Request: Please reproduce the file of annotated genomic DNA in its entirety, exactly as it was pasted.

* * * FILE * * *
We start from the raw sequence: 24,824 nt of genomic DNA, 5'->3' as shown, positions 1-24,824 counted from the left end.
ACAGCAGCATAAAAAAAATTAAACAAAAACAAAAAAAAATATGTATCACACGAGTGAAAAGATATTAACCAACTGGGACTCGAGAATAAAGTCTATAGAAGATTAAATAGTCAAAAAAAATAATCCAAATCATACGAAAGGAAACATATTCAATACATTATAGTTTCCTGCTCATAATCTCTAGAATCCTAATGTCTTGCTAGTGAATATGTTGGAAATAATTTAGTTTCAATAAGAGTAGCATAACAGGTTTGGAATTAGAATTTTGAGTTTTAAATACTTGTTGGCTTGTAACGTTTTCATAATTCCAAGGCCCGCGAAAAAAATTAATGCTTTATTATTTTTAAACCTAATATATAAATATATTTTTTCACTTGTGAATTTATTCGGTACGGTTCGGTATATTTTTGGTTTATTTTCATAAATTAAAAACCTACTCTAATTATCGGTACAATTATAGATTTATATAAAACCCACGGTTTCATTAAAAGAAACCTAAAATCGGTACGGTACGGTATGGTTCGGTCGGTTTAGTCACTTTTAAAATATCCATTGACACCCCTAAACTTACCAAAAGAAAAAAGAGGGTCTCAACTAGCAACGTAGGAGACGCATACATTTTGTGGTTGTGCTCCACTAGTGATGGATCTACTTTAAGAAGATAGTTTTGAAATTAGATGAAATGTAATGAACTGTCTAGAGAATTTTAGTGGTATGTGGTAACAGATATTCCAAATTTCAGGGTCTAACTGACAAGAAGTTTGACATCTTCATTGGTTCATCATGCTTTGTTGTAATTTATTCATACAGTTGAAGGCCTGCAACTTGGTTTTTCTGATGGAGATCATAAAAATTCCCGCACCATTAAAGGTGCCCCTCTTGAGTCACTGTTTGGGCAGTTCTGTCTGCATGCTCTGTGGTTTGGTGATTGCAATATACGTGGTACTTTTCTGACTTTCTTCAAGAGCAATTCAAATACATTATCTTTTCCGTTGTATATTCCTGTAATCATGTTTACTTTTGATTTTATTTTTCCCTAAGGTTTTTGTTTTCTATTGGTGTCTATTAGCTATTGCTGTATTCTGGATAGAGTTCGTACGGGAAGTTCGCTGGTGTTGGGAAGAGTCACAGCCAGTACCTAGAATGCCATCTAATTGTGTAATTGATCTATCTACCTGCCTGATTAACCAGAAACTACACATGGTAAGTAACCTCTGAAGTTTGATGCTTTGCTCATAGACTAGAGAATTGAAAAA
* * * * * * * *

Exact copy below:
We start from the raw sequence: 24,824 nt of genomic DNA, 5'->3' as shown, positions 1-24,824 counted from the left end.
ACAGCAGCATAAAAAAAATTAAACAAAAACAAAAAAAAATATGTATCACACGAGTGAAAAGATATTAACCAACTGGGACTCGAGAATAAAGTCTATAGAAGATTAAATAGTCAAAAAAAATAATCCAAATCATACGAAAGGAAACATATTCAATACATTATAGTTTCCTGCTCATAATCTCTAGAATCCTAATGTCTTGCTAGTGAATATGTTGGAAATAATTTAGTTTCAATAAGAGTAGCATAACAGGTTTGGAATTAGAATTTTGAGTTTTAAATACTTGTTGGCTTGTAACGTTTTCATAATTCCAAGGCCCGCGAAAAAAATTAATGCTTTATTATTTTTAAACCTAATATATAAATATATTTTTTCACTTGTGAATTTATTCGGTACGGTTCGGTATATTTTTGGTTTATTTTCATAAATTAAAAACCTACTCTAATTATCGGTACAATTATAGATTTATATAAAACCCACGGTTTCATTAAAAGAAACCTAAAATCGGTACGGTACGGTATGGTTCGGTCGGTTTAGTCACTTTTAAAATATCCATTGACACCCCTAAACTTACCAAAAGAAAAAAGAGGGTCTCAACTAGCAACGTAGGAGACGCATACATTTTGTGGTTGTGCTCCACTAGTGATGGATCTACTTTAAGAAGATAGTTTTGAAATTAGATGAAATGTAATGAACTGTCTAGAGAATTTTAGTGGTATGTGGTAACAGATATTCCAAATTTCAGGGTCTAACTGACAAGAAGTTTGACATCTTCATTGGTTCATCATGCTTTGTTGTAATTTATTCATACAGTTGAAGGCCTGCAACTTGGTTTTTCTGATGGAGATCATAAAAATTCCCGCACCATTAAAGGTGCCCCTCTTGAGTCACTGTTTGGGCAGTTCTGTCTGCATGCTCTGTGGTTTGGTGATTGCAATATACGTGGTACTTTTCTGACTTTCTTCAAGAGCAATTCAAATACATTATCTTTTCCGTTGTATATTCCTGTAATCATGTTTACTTTTGATTTTATTTTTCCCTAAGGTTTTTGTTTTCTATTGGTGTCTATTAGCTATTGCTGTATTCTGGATAGAGTTCGTACGGGAAGTTCGCTGGTGTTGGGAAGAGTCACAGCCAGTACCTAGAATGCCATCTAATTGTGTAATTGATCTATCTACCTGCCTGATTAACCAGAAACTACACATGGTAAGTAACCTCTGAAGTTTGATGCTTTGCTCATAGACTAGAGAATTGAAAAA